|Posted by Coach Patty Bee on|
1980s... Age 11-ish.
I was the kind of kid that played hide and seek in the projects, running past drug dealers and smoke filled stairwells to find a good hiding spot. But even all that fun couldn't keep me from stopping dead in my tracks when I came by the tall building at the top of the hill. The windows on the first floor were at the perfect height and if the shades were up high enough I could see all the excitement inside.
It was the leasing office. There was just something about seeing someone behind a desk and watching their fingers move gracefully along the typewriter, the way the receptionist held the phone receiver between her shoulder and ear while flipping through important documents. I was captivated by the office employees walking back and forth, they all seemed so busy. But I was especially intrigued with my friend's mom, also our neighbor, who had assumed the position of office manager. A working mom was not the norm where I was from. So to me, it was like if they had crowned a Queen.
My mom was a housewife and my dad hustled the streets most of my young life so I had no idea what a life with working relatives was like. When my friend's mom took on that important position, my imagination of running an office one day went wild. "Office" became my favorite game to play with my sisters and cousins at home.
The fascination I had with that unfamiliar "professional" world only grew stronger. Every 1st of the month I looked forward to that two mile walk to the bank in downtown Hartford where my mom cashed her welfare check. I loved looking at the detailed woodwork and high ceilings inside the corporate building on High Street. My younger sister and I would sneak off to push the black elevator buttons just to watch the round glass numbers light up at the top. But my most favorite part was walking inside the bank and standing in line with my mom between the heavy velvet ropes. I stood on my tippy toes to catch a glimpse of all that was going on behind the tall counters. I became elated with the ching! sound of the cash drawer, the way the teller stamped the slip, the way she moved bills through her hands so quickly, and the intensity of my mom's pen when she added the accent to the 'u' in her Bermúdez signature.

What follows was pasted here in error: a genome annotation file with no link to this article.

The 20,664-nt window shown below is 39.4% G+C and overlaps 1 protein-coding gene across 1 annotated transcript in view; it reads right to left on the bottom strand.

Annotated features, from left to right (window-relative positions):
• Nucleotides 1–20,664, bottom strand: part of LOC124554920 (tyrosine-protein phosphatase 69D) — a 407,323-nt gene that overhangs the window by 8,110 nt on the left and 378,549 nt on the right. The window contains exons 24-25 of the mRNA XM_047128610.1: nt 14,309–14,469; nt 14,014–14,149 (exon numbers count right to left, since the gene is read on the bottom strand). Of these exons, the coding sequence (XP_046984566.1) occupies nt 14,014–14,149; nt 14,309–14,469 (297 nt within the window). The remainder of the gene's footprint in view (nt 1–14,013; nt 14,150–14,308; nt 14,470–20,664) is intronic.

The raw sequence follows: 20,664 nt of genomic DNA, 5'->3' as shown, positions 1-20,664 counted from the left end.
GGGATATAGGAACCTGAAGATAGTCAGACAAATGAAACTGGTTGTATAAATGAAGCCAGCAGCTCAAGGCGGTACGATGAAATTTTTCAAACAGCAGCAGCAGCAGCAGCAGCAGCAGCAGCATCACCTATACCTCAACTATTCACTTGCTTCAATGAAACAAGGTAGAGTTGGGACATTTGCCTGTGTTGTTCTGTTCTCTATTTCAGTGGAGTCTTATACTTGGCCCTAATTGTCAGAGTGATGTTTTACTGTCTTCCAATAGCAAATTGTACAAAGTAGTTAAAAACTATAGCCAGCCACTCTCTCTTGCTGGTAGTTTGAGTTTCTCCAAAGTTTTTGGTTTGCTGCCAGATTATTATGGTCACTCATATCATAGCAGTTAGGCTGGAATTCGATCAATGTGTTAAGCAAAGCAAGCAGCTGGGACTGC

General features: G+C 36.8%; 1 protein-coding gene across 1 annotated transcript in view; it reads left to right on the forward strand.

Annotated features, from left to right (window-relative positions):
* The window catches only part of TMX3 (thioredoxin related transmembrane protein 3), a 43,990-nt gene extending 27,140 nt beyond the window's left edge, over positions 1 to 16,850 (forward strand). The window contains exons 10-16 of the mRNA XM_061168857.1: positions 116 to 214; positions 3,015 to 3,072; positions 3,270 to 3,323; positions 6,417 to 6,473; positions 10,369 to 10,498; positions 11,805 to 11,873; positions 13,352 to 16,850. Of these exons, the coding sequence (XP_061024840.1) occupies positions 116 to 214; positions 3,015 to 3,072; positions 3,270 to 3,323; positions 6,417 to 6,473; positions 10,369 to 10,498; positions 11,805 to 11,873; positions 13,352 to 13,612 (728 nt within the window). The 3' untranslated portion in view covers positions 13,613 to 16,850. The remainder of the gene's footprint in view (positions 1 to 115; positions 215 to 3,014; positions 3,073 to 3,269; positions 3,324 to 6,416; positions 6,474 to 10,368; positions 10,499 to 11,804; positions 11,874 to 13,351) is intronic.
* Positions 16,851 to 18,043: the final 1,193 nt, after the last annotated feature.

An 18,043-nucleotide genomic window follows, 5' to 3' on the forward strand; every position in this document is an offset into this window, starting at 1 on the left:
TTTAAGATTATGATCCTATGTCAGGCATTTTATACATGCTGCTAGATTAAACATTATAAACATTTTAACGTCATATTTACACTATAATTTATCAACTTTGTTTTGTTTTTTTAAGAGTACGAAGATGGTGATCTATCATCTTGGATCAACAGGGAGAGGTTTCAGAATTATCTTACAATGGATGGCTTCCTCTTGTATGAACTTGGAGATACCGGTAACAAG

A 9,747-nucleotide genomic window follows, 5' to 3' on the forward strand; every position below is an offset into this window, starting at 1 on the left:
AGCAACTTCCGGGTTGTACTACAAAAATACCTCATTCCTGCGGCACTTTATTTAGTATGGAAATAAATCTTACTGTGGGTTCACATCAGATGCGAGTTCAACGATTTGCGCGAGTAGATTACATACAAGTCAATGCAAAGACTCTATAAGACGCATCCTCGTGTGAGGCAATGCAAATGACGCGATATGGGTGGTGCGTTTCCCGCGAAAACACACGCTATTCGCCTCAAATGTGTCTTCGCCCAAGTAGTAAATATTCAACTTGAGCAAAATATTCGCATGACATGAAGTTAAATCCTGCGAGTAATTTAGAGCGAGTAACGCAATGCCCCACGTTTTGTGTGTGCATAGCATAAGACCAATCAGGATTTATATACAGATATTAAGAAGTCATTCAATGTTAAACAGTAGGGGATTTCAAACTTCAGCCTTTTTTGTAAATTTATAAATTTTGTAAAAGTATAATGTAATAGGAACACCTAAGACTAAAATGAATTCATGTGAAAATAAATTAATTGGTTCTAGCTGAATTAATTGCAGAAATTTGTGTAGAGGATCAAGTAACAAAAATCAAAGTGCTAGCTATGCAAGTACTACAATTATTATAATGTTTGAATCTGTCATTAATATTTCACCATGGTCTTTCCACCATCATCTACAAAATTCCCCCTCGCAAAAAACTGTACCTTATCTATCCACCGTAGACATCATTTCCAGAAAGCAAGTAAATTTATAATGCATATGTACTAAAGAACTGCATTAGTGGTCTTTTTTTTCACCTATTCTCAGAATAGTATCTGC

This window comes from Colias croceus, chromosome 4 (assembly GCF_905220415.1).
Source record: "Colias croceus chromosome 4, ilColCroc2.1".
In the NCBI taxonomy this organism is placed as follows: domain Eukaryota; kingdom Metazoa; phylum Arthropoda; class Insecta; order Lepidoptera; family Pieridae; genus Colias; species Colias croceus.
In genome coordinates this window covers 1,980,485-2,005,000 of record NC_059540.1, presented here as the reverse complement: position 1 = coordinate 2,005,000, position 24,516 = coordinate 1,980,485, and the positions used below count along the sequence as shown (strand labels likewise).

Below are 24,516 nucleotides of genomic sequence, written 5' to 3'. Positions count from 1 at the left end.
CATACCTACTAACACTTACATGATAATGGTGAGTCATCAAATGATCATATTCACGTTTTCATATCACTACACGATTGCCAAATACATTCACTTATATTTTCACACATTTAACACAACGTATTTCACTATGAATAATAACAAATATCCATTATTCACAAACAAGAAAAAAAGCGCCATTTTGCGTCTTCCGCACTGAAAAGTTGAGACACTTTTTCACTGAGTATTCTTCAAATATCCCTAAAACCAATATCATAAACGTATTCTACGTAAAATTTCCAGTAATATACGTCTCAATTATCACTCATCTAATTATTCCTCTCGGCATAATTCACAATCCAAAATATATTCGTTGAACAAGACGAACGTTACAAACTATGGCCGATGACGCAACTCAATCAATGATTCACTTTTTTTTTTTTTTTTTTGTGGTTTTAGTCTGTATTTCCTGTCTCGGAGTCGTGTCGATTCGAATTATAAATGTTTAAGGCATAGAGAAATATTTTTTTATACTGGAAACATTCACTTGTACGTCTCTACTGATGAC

Before we left, my mom would sneak a small stack of deposit and withdraw slips into her purse so that I could play banker at home. She even bought me an old calculator from the Salvation Army Thrift Store after watching me draw a numbers pad on a piece of cardboard at home. These were some of the best gifts ever!!
Considering where and how I grew up, I have to say that I was blessed to have not fallen prey to what for many became their destiny. That strong curiosity kept me glancing over to that outside world. It was that desire to do something different with my life that somehow shielded me from the temptations and dangers that surrounded me. God blessed me with parents that in the midst of substandard choices and brokenness, they always found ways to keep my little sisters and I as distracted as possible.
My heart aches for the children in my old neighborhood that are living there today. I want to one day go through those drug and smoke infested stairwells where children like me still play and dream! I want to help them find their spark amongst the ashes.
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